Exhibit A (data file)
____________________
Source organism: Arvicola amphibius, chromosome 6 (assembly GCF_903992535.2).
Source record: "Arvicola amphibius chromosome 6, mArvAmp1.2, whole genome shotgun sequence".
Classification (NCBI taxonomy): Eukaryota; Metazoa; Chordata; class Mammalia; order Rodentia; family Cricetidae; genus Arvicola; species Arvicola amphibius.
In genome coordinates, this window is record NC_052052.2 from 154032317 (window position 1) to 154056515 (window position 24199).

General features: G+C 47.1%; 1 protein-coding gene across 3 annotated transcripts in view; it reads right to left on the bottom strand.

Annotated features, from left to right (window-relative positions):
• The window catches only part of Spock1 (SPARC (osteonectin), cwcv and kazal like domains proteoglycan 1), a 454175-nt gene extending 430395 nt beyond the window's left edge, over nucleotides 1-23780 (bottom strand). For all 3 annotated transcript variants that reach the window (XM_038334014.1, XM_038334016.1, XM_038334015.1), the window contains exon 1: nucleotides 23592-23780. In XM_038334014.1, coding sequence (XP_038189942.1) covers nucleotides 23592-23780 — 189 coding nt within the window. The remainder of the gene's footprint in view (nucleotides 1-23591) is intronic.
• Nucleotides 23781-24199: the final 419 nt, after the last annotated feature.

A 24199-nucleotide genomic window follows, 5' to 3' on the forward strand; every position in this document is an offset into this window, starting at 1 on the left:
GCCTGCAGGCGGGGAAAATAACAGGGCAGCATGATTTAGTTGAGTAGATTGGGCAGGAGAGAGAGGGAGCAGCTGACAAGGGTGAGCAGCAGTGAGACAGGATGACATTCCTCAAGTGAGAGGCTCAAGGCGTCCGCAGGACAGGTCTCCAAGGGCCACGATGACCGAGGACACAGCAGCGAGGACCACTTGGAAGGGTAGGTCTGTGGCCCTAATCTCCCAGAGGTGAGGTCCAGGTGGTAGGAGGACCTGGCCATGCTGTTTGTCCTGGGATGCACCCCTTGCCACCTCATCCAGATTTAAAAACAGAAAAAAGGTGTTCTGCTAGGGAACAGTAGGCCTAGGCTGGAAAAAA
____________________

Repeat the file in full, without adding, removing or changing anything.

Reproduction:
Source organism: Arvicola amphibius, chromosome 6 (assembly GCF_903992535.2).
Source record: "Arvicola amphibius chromosome 6, mArvAmp1.2, whole genome shotgun sequence".
Classification (NCBI taxonomy): Eukaryota; Metazoa; Chordata; class Mammalia; order Rodentia; family Cricetidae; genus Arvicola; species Arvicola amphibius.
In genome coordinates, this window is record NC_052052.2 from 154032317 (window position 1) to 154056515 (window position 24199).

General features: G+C 47.1%; 1 protein-coding gene across 3 annotated transcripts in view; it reads right to left on the bottom strand.

Annotated features, from left to right (window-relative positions):
• The window catches only part of Spock1 (SPARC (osteonectin), cwcv and kazal like domains proteoglycan 1), a 454175-nt gene extending 430395 nt beyond the window's left edge, over nucleotides 1-23780 (bottom strand). For all 3 annotated transcript variants that reach the window (XM_038334014.1, XM_038334016.1, XM_038334015.1), the window contains exon 1: nucleotides 23592-23780. In XM_038334014.1, coding sequence (XP_038189942.1) covers nucleotides 23592-23780 — 189 coding nt within the window. The remainder of the gene's footprint in view (nucleotides 1-23591) is intronic.
• Nucleotides 23781-24199: the final 419 nt, after the last annotated feature.

A 24199-nucleotide genomic window follows, 5' to 3' on the forward strand; every position in this document is an offset into this window, starting at 1 on the left:
GCCTGCAGGCGGGGAAAATAACAGGGCAGCATGATTTAGTTGAGTAGATTGGGCAGGAGAGAGAGGGAGCAGCTGACAAGGGTGAGCAGCAGTGAGACAGGATGACATTCCTCAAGTGAGAGGCTCAAGGCGTCCGCAGGACAGGTCTCCAAGGGCCACGATGACCGAGGACACAGCAGCGAGGACCACTTGGAAGGGTAGGTCTGTGGCCCTAATCTCCCAGAGGTGAGGTCCAGGTGGTAGGAGGACCTGGCCATGCTGTTTGTCCTGGGATGCACCCCTTGCCACCTCATCCAGATTTAAAAACAGAAAAAAGGTGTTCTGCTAGGGAACAGTAGGCCTAGGCTGGAAAAAA